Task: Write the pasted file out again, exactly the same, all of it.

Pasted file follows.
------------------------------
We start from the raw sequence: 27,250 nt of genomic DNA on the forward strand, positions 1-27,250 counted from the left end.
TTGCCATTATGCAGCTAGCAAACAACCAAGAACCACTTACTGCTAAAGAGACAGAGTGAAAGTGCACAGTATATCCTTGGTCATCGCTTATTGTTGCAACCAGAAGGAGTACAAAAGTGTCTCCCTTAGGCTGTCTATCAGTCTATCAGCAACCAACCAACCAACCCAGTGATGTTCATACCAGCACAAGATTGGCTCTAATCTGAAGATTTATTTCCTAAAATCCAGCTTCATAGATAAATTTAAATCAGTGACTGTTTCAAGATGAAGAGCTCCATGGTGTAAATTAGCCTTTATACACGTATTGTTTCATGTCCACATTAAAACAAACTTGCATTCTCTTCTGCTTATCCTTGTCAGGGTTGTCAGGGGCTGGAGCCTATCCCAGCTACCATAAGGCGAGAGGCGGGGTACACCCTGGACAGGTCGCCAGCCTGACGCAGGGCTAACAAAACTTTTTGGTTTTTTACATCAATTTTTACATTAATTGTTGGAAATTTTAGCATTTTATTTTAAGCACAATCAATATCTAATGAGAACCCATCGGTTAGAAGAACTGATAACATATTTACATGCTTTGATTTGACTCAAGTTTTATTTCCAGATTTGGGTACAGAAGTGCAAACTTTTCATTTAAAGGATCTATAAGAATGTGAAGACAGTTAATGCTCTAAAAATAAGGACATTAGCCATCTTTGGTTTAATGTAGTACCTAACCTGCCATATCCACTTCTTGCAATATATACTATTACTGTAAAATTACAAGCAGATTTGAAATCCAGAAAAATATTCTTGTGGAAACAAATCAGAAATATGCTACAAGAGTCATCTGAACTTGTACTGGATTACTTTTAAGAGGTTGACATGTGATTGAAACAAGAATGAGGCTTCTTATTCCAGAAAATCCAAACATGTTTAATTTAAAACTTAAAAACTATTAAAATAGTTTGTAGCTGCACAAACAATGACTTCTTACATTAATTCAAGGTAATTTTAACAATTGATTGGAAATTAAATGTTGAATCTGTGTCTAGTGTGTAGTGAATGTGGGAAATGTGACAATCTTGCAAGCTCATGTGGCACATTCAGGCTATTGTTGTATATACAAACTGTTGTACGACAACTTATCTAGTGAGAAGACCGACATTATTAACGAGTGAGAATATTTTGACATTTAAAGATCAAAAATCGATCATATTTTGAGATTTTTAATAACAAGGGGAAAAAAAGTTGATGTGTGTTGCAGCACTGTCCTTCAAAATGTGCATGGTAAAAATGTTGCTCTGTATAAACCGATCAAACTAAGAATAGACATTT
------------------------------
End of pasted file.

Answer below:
We start from the raw sequence: 27,250 nt of genomic DNA on the forward strand, positions 1-27,250 counted from the left end.
TTGCCATTATGCAGCTAGCAAACAACCAAGAACCACTTACTGCTAAAGAGACAGAGTGAAAGTGCACAGTATATCCTTGGTCATCGCTTATTGTTGCAACCAGAAGGAGTACAAAAGTGTCTCCCTTAGGCTGTCTATCAGTCTATCAGCAACCAACCAACCAACCCAGTGATGTTCATACCAGCACAAGATTGGCTCTAATCTGAAGATTTATTTCCTAAAATCCAGCTTCATAGATAAATTTAAATCAGTGACTGTTTCAAGATGAAGAGCTCCATGGTGTAAATTAGCCTTTATACACGTATTGTTTCATGTCCACATTAAAACAAACTTGCATTCTCTTCTGCTTATCCTTGTCAGGGTTGTCAGGGGCTGGAGCCTATCCCAGCTACCATAAGGCGAGAGGCGGGGTACACCCTGGACAGGTCGCCAGCCTGACGCAGGGCTAACAAAACTTTTTGGTTTTTTACATCAATTTTTACATTAATTGTTGGAAATTTTAGCATTTTATTTTAAGCACAATCAATATCTAATGAGAACCCATCGGTTAGAAGAACTGATAACATATTTACATGCTTTGATTTGACTCAAGTTTTATTTCCAGATTTGGGTACAGAAGTGCAAACTTTTCATTTAAAGGATCTATAAGAATGTGAAGACAGTTAATGCTCTAAAAATAAGGACATTAGCCATCTTTGGTTTAATGTAGTACCTAACCTGCCATATCCACTTCTTGCAATATATACTATTACTGTAAAATTACAAGCAGATTTGAAATCCAGAAAAATATTCTTGTGGAAACAAATCAGAAATATGCTACAAGAGTCATCTGAACTTGTACTGGATTACTTTTAAGAGGTTGACATGTGATTGAAACAAGAATGAGGCTTCTTATTCCAGAAAATCCAAACATGTTTAATTTAAAACTTAAAAACTATTAAAATAGTTTGTAGCTGCACAAACAATGACTTCTTACATTAATTCAAGGTAATTTTAACAATTGATTGGAAATTAAATGTTGAATCTGTGTCTAGTGTGTAGTGAATGTGGGAAATGTGACAATCTTGCAAGCTCATGTGGCACATTCAGGCTATTGTTGTATATACAAACTGTTGTACGACAACTTATCTAGTGAGAAGACCGACATTATTAACGAGTGAGAATATTTTGACATTTAAAGATCAAAAATCGATCATATTTTGAGATTTTTAATAACAAGGGGAAAAAAAGTTGATGTGTGTTGCAGCACTGTCCTTCAAAATGTGCATGGTAAAAATGTTGCTCTGTATAAACCGATCAAACTAAGAATAGACATTT